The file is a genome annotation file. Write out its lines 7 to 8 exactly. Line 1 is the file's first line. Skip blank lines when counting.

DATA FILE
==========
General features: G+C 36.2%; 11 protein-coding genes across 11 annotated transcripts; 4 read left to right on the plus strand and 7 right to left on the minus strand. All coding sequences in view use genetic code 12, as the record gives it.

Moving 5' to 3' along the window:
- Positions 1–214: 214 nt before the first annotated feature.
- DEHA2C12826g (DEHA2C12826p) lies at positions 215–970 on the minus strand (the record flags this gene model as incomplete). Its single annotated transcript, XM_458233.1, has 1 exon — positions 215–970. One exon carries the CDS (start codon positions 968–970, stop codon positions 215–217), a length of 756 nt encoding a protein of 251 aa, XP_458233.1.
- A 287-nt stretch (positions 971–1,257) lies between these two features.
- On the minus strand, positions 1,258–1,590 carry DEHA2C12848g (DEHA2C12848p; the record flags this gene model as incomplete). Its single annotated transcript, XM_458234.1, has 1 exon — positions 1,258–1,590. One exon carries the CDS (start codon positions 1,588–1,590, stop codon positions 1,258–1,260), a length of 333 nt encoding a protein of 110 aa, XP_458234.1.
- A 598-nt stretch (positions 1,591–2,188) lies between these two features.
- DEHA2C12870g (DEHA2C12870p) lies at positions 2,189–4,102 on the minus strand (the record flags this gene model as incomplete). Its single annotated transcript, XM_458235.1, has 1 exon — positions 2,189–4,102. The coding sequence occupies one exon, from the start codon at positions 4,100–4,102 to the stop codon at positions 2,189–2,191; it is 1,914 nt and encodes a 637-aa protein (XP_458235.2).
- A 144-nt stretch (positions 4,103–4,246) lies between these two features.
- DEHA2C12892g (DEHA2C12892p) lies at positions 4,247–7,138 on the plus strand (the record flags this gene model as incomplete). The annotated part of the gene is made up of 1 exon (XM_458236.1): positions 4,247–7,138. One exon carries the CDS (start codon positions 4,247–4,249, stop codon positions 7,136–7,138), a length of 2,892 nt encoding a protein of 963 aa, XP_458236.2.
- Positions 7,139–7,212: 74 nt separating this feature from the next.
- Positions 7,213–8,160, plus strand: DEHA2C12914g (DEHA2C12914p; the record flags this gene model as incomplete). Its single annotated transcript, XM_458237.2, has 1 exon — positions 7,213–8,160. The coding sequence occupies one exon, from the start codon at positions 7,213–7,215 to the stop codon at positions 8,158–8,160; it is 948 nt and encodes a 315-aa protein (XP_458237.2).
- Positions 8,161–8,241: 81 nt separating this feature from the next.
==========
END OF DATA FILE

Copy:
- A 598-nt stretch (positions 1,591–2,188) lies between these two features.
- DEHA2C12870g (DEHA2C12870p) lies at positions 2,189–4,102 on the minus strand (the record flags this gene model as incomplete). Its single annotated transcript, XM_458235.1, has 1 exon — positions 2,189–4,102. The coding sequence occupies one exon, from the start codon at positions 4,100–4,102 to the stop codon at positions 2,189–2,191; it is 1,914 nt and encodes a 637-aa protein (XP_458235.2).